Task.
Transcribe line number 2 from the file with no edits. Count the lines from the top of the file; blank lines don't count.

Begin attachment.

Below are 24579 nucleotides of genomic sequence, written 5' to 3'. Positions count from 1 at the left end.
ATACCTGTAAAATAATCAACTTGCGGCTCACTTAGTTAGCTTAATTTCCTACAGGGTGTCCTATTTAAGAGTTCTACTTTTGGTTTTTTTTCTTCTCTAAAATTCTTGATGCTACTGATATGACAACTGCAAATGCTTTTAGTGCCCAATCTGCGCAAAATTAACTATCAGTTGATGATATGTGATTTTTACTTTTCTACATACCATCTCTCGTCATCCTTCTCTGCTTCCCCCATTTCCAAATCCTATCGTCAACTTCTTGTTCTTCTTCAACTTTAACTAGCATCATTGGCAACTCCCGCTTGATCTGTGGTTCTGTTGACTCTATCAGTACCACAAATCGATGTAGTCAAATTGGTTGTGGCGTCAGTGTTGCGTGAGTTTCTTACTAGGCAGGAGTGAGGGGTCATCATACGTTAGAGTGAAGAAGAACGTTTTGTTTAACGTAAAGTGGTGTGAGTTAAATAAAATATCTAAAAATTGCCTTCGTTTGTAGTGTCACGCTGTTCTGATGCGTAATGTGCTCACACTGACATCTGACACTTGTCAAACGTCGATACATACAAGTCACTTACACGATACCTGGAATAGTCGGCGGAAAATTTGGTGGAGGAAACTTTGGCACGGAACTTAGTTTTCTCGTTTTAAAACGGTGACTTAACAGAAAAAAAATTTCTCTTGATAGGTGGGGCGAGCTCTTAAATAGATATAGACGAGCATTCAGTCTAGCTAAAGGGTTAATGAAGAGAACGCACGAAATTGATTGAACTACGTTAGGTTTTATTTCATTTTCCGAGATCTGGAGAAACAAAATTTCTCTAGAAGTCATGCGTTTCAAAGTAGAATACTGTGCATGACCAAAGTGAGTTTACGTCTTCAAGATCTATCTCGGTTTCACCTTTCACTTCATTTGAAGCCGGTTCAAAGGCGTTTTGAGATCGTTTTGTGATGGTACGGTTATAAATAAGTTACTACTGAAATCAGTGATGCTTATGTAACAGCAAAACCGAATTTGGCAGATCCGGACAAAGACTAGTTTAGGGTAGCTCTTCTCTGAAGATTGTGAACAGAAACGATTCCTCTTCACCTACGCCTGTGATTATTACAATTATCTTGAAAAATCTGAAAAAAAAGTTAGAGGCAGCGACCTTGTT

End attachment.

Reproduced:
ATACCTGTAAAATAATCAACTTGCGGCTCACTTAGTTAGCTTAATTTCCTACAGGGTGTCCTATTTAAGAGTTCTACTTTTGGTTTTTTTTCTTCTCTAAAATTCTTGATGCTACTGATATGACAACTGCAAATGCTTTTAGTGCCCAATCTGCGCAAAATTAACTATCAGTTGATGATATGTGATTTTTACTTTTCTACATACCATCTCTCGTCATCCTTCTCTGCTTCCCCCATTTCCAAATCCTATCGTCAACTTCTTGTTCTTCTTCAACTTTAACTAGCATCATTGGCAACTCCCGCTTGATCTGTGGTTCTGTTGACTCTATCAGTACCACAAATCGATGTAGTCAAATTGGTTGTGGCGTCAGTGTTGCGTGAGTTTCTTACTAGGCAGGAGTGAGGGGTCATCATACGTTAGAGTGAAGAAGAACGTTTTGTTTAACGTAAAGTGGTGTGAGTTAAATAAAATATCTAAAAATTGCCTTCGTTTGTAGTGTCACGCTGTTCTGATGCGTAATGTGCTCACACTGACATCTGACACTTGTCAAACGTCGATACATACAAGTCACTTACACGATACCTGGAATAGTCGGCGGAAAATTTGGTGGAGGAAACTTTGGCACGGAACTTAGTTTTCTCGTTTTAAAACGGTGACTTAACAGAAAAAAAATTTCTCTTGATAGGTGGGGCGAGCTCTTAAATAGATATAGACGAGCATTCAGTCTAGCTAAAGGGTTAATGAAGAGAACGCACGAAATTGATTGAACTACGTTAGGTTTTATTTCATTTTCCGAGATCTGGAGAAACAAAATTTCTCTAGAAGTCATGCGTTTCAAAGTAGAATACTGTGCATGACCAAAGTGAGTTTACGTCTTCAAGATCTATCTCGGTTTCACCTTTCACTTCATTTGAAGCCGGTTCAAAGGCGTTTTGAGATCGTTTTGTGATGGTACGGTTATAAATAAGTTACTACTGAAATCAGTGATGCTTATGTAACAGCAAAACCGAATTTGGCAGATCCGGACAAAGACTAGTTTAGGGTAGCTCTTCTCTGAAGATTGTGAACAGAAACGATTCCTCTTCACCTACGCCTGTGATTATTACAATTATCTTGAAAAATCTGAAAAAAAAGTTAGAGGCAGCGACCTTGTT